The Other Islam
It's increasingly the issue of our time: can Islam be reconciled to modernity, to a globalized world, dedicated to individual freedom and free markets? Most of the time, I tend to the gloomy view, especially when you see the variants of Islam who get the most press and wield the most influence. The content of the Koran, as well as its alleged origins as a direct message from God also make scholarship, and a reformation, much more problematic than for, say, Christianity. A reader nevertheless insists that there is another reformist current that we should neither ignore nor dismiss:
"Since the early 1900s there have been vigorous movements within Muslim and Arab countries to democratize; there have been activists, writers, thinkers, all of whom are unfortunately in eclipse today, but whose past influence and history make clear that there is another way, even in Islam. Here are two from Pakistan and India: from Pakistan, there was the Frontier Gandhi, Khan Abdul Ghaffar Khan; a great profile of him ran in the Progressive Magazine. Or, read about Maulana Azad, one of the leaders of the Indian independence movement and still revered among Indian Muslims as their most significant national leader.
Want something closer to the Arab heartland? How about reading up on al-Nahda - the Arab Renaissance - with its reformers, intellectuals, and political developments, including the great Egyptian intellectual Taha Hussein and the Egyptian secularist Ali Abd al-Raziq. And here's an article about the debate in Egypt between secularism and Islamism."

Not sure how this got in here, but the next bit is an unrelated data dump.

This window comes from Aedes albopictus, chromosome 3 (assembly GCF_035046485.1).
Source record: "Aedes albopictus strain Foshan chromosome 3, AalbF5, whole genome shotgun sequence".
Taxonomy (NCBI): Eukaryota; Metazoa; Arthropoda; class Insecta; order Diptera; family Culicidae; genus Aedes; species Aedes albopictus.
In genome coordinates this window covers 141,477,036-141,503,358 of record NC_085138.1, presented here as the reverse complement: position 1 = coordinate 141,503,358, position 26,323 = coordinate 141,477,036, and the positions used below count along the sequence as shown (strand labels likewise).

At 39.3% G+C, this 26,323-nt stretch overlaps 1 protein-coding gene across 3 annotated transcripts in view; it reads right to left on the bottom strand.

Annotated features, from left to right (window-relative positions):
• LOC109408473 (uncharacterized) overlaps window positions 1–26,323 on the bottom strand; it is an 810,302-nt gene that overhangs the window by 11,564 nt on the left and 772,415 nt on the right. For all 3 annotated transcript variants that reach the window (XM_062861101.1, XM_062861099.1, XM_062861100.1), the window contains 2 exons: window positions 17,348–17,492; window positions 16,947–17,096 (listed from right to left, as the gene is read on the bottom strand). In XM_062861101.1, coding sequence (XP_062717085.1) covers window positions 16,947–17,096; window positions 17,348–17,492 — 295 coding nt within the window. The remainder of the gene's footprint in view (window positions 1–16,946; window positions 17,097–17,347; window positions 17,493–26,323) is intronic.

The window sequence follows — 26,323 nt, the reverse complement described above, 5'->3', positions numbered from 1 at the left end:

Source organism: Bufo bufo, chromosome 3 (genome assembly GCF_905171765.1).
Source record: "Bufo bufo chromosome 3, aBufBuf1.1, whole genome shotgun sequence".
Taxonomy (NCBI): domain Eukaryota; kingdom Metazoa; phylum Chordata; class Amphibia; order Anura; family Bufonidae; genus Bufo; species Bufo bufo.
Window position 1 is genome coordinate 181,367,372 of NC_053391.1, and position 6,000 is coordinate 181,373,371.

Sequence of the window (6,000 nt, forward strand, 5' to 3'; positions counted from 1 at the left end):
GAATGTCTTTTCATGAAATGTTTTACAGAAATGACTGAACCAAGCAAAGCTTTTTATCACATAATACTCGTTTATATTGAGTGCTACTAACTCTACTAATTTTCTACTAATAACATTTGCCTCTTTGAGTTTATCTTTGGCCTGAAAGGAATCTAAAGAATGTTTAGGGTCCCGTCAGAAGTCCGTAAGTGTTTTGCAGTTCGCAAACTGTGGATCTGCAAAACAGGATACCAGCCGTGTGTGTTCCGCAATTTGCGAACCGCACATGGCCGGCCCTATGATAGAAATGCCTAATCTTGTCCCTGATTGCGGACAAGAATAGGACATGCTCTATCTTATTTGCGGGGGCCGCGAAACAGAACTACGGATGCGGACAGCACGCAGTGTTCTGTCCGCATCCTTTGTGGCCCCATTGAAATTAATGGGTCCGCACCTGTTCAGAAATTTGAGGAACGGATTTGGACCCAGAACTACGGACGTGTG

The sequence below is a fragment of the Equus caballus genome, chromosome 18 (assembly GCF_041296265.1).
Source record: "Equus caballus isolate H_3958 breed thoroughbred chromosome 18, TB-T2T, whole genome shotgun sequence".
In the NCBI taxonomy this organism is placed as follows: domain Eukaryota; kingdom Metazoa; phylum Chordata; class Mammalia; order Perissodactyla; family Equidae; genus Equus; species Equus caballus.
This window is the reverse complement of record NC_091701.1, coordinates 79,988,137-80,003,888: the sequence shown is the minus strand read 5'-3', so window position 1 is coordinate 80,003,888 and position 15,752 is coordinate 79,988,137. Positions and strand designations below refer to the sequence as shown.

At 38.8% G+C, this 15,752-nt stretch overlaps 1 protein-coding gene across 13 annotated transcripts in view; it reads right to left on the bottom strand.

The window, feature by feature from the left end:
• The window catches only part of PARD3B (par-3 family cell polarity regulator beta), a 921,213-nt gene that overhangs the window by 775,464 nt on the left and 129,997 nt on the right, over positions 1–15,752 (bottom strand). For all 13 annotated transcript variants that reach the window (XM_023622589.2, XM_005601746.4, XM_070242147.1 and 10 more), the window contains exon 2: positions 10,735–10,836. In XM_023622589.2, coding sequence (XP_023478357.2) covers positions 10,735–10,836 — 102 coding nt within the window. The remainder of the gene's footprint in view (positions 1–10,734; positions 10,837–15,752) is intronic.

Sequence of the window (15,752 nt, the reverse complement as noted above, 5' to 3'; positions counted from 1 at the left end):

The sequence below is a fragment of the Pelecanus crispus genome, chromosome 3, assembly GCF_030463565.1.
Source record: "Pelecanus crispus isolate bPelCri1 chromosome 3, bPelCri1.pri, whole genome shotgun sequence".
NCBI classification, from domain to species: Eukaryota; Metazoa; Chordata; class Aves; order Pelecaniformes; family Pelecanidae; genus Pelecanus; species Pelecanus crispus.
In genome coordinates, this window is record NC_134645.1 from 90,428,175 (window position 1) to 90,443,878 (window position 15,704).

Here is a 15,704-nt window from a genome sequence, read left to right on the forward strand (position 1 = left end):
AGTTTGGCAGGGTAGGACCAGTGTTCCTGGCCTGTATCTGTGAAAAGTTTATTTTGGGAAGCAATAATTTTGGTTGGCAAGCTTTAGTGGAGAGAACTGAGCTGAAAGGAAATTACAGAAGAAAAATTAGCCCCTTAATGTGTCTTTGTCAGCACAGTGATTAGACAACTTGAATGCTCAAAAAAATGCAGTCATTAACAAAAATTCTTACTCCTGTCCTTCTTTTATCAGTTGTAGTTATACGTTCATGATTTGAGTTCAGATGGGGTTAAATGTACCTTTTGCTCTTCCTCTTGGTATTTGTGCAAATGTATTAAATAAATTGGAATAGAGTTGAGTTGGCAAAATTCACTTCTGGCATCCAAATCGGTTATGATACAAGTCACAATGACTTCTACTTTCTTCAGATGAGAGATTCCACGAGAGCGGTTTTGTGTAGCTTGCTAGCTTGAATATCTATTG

Thanks for the info. I cannot vouch for all of it, as I am not an expert in this area. But more of us need to be. We should also be aware and more supportive of contemporary Muslim moderates who are speaking out. My reader recommends two more: columnists Ardeshir Cowasjee and Irfan Husain of the Pakistani paper Dawn. Then there's blogospheric moderate Muslims, Imam Zaid Shakir, and the group blog, Aqoul. One thing I've learned these past few years. We need to be a little less certain of what we know about the Muslim world, who is our enemy, who isn't. Winning this war requires subtlety, engagement, openness to the other's argument. As readers know, I have no patience for the extremists in Islam, and no doubt about their current ascendancy. But they are not all there is. And we need to do a better job of reaching out to and understanding the arguments of their internal opponents.